There There is a gripping debut novel by Tommy Orange. Orange tells the stories of twelve different “Urban Indians,” all at least in part Native American, as they travel to and interact at “The Big Oakland Powwow.” Orange is himself a member of the Cheyenne and Arapaho tribes of Oklahoma; he uses his characters’ stories to examine both the dark corners of Native American history and the “messy and relatable complexity” of contemporary Indian life.
Each of the characters is hoping to achieve something different at the powwow. Some of the characters want to dance and some want to observe; one of the characters is searching for a family member; and some of the characters have come to take advantage of others. All of them have a story to tell, but most are confused about how to tell that story. The characters are wrestling with identity, history, and status in the urban setting of Oakland, California.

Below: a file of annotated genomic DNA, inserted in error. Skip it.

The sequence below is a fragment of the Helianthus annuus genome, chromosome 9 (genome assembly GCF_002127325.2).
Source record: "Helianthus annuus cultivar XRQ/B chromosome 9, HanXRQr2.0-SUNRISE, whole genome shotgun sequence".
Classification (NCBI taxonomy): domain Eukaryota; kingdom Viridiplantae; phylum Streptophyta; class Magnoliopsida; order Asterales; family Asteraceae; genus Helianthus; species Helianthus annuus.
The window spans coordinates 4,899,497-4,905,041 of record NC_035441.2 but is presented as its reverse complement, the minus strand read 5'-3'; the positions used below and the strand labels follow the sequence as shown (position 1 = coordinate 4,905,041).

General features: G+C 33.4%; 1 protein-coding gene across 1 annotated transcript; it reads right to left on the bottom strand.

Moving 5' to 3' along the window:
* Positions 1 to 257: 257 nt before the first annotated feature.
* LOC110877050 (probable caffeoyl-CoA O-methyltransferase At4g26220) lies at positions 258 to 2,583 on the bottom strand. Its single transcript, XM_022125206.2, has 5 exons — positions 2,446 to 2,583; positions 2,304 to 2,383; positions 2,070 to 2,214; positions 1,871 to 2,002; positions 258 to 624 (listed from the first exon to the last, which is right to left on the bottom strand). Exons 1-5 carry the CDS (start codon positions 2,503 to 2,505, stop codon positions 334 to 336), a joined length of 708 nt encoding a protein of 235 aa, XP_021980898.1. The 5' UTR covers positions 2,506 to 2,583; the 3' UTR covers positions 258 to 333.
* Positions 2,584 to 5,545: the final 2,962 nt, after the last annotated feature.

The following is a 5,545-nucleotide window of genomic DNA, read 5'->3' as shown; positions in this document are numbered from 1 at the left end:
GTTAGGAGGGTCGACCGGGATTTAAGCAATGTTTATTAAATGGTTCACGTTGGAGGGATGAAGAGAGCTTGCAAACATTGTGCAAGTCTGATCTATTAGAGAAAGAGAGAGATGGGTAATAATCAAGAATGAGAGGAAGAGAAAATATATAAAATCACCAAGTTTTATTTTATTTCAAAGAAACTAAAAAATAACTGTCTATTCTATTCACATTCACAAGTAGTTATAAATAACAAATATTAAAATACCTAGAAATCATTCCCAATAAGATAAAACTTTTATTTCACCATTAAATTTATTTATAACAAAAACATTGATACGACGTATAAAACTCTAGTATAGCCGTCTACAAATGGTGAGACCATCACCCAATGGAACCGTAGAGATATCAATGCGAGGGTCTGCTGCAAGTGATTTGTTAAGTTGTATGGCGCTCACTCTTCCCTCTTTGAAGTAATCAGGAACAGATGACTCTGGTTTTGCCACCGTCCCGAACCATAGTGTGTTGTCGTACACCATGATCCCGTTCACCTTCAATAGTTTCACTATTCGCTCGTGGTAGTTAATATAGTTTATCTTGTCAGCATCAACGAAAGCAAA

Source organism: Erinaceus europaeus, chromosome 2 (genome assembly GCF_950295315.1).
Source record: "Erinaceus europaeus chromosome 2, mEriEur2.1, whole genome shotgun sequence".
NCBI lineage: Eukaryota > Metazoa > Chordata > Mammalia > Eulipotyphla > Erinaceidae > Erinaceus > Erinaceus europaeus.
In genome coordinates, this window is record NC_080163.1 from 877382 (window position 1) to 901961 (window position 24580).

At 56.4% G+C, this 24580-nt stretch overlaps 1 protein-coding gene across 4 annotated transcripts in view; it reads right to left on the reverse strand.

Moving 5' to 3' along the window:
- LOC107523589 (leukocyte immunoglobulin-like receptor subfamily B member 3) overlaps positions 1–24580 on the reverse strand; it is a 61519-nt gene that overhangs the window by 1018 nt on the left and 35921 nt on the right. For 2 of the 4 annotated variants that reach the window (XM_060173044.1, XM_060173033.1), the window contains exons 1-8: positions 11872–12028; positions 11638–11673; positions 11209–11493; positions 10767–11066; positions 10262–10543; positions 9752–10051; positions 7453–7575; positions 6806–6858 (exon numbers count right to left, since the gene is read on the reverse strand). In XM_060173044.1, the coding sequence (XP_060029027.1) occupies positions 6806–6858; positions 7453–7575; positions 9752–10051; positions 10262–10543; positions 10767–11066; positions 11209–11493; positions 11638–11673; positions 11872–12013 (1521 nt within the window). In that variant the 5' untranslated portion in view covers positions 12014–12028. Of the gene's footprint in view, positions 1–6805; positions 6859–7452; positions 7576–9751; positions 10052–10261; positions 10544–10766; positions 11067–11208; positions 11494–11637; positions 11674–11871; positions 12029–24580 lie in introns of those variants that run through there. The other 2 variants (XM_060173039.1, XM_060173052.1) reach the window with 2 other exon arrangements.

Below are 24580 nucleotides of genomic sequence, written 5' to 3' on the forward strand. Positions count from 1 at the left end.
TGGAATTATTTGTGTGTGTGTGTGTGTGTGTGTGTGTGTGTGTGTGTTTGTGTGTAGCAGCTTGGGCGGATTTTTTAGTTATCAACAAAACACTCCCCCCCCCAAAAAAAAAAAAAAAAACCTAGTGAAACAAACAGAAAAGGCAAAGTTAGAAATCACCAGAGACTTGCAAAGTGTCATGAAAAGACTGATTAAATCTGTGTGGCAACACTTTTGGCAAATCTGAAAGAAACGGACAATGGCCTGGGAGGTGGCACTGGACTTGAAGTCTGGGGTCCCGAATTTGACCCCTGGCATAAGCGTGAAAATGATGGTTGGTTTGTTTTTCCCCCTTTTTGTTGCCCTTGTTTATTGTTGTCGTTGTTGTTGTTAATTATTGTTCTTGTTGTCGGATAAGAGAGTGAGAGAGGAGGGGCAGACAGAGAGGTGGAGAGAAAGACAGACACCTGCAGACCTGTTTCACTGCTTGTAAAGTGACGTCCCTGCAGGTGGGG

I was surprised by how much I could relate to all the characters, even though their struggles are very different from my own. Tommy Orange was able to weave twelve independent stories into a cohesive whole that encompasses the history of native Americans but also reveals the issues and problems that they face in their modern day lives. There, There is an instant classic.
Review by Katy Dodge, Head of Children’s Services.
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